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Is A Christmas Carol the greatest piece of modern copywriting?

Is Charles Dickens ‘A Christmas Carol’, the classic tale of a mean-spirited Ebenezer Scrooge the greatest piece of modern copywriting?

Mulled wine and mince pies are ready. It’s time to put a log on the fire and cosy up in front of the TV to watch Charles Dickens’ “Scrooge”. This iconic Christmas tale portrays the themes of greed, capitalism, want, and ignorance, followed by kindness, redemption, and charity, set in Victorian England. Whether your favourite version stars Alistair Sim, Michael Caine, George C. Scott, or Patrick Stewart, it’s an engaging story. But, do you know the story? If it were written today, perhaps it would be a seminal book on raising funds for charity using guilt and shame as its main tactics.

So could Charles Dickens ‘A Christmas Carol’ be the greatest modern piece of creative copywriting the world has ever known, let’s find out.

Scrooge A Christmas Carol

Charles Dickens was scheduled to speak at the Manchester Athenaeum, which was a philanthropic organization aimed at helping the working poor. He participated in an event in October 1843 that was intended to raise funds for the Athenaeum. During the event, he shared the stage with prominent politicians Richard Cobden and Benjamin Disraeli.

Charles Dickens was already a well-known and successful novelist. He was a self-made man who had a strong social conscience. After spending some time in Manchester, he realised that he needed to address the problems of Want and Ignorance. In his Christmas story, he portrayed these issues as two terrifying children. Want and Ignorance were the biggest threats facing England, and they were being bred in the slums of the country’s newly industrialised cities. Dickens decided that he could fight against these problems.

Charles Dickens initially intended to write a pamphlet titled “An Appeal to the People of England on behalf of the Poor Man’s Child.” However, within a week of contemplating, he altered his plan and chose to present his arguments through a story, featuring a protagonist with a pitiable depth. This decision transformed his work from a polemic intended to lecture, to a story that the audience craved.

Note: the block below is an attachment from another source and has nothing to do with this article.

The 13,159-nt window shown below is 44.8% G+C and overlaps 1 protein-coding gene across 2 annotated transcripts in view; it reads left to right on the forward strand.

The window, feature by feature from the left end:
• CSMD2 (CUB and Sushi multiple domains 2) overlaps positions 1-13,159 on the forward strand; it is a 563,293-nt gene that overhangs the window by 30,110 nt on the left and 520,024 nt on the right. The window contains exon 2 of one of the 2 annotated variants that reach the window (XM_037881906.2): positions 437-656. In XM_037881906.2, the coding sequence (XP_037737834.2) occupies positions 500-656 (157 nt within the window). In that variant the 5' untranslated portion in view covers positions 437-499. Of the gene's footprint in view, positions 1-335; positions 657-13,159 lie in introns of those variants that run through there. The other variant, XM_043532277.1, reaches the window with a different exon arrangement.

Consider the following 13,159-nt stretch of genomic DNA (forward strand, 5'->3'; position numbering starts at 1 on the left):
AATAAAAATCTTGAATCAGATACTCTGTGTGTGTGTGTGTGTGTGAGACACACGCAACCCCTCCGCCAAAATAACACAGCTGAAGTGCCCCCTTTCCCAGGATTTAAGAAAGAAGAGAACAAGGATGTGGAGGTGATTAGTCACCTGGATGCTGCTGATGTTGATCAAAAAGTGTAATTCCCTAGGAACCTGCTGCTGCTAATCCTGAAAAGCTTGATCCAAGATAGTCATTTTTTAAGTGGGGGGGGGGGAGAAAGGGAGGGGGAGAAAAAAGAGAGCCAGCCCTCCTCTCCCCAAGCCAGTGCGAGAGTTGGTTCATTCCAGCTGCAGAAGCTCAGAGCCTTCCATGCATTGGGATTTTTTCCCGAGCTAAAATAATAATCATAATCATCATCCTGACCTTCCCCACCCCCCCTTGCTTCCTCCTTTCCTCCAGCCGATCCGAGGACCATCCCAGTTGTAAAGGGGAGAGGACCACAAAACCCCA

A Christmas Carol

In the spring of 1843, Charles Dickens began writing a pamphlet that later became the book ‘A Christmas Carol’. He was inspired to write this book after reading a government report on child labour in the United Kingdom. The report comprised interviews with children conducted by a journalist friend of Dickens, which revealed the harsh realities of their labour. Although ‘A Christmas Carol’ is a timeless classic, it was written with a specific purpose in mind – to address the issues of the day and to bring attention to the plight of child labourers.

The story of “A Christmas Carol” is a timeless classic that has been adapted into countless print, stage, and screen productions. It follows the tale of Ebenezer Scrooge, a miserly old man visited by the ghost of his former business partner and three spirits of Christmas. These visits make Scrooge realise his mistakes and help him embrace the true spirit of Christmas.

Six weeks after he started writing it, Charles Dickens finished the book A Christmas Carol. The first printing of the book consisted of 6,000 copies and was sold by Christmas Eve of 1843. By the end of the following year, the book had sold more than 15,000 copies. Despite this success, Charles Dickens was disappointed to have made only £726 from the book’s sales, which would be equivalent to around £80,000 today.

A Christmas Carol - Carol Singers

In a letter to his literary advisor, John Forster, Charles Dickens expressed his hope to earn at least £1,000 from his latest publication, A Christmas Carol. He remarked, “What a wonderful thing it is that such a great success should occasion me such intolerable anxiety and disappointment!” Similarly, Varese, a contemporary of Dickens, also believed that the publication did not generate significant financial returns.

Forster believed that if they had charged a higher price for the book, they could have earned even more from it. The book was priced at 5 shillings (£0.25), which was considered high for that time period. However, considering Dickens’s extravagant demands for his publisher – gold lettering on the front and back, four full-page colour etchings, gilded page edges, and a bright red and green title page – it is fair to say that the book could have been sold for a higher price than what it was priced at.

According to Varese, Charles Dickens made sure to set an affordable price for his Christmas book, not just to spread holiday cheer, but to also teach a lesson in economics to the people of London.

After publishing A Christmas Carol, Dickens continued to write books with similar themes for several years, which he called his Christmas Books. Although they were popular during his time, none of the others gained the same level of fame as A Christmas Carol, which has persisted as a modern fairy tale and has been adapted for television and stage productions countless times.

For more information on Charles Dickens click here.

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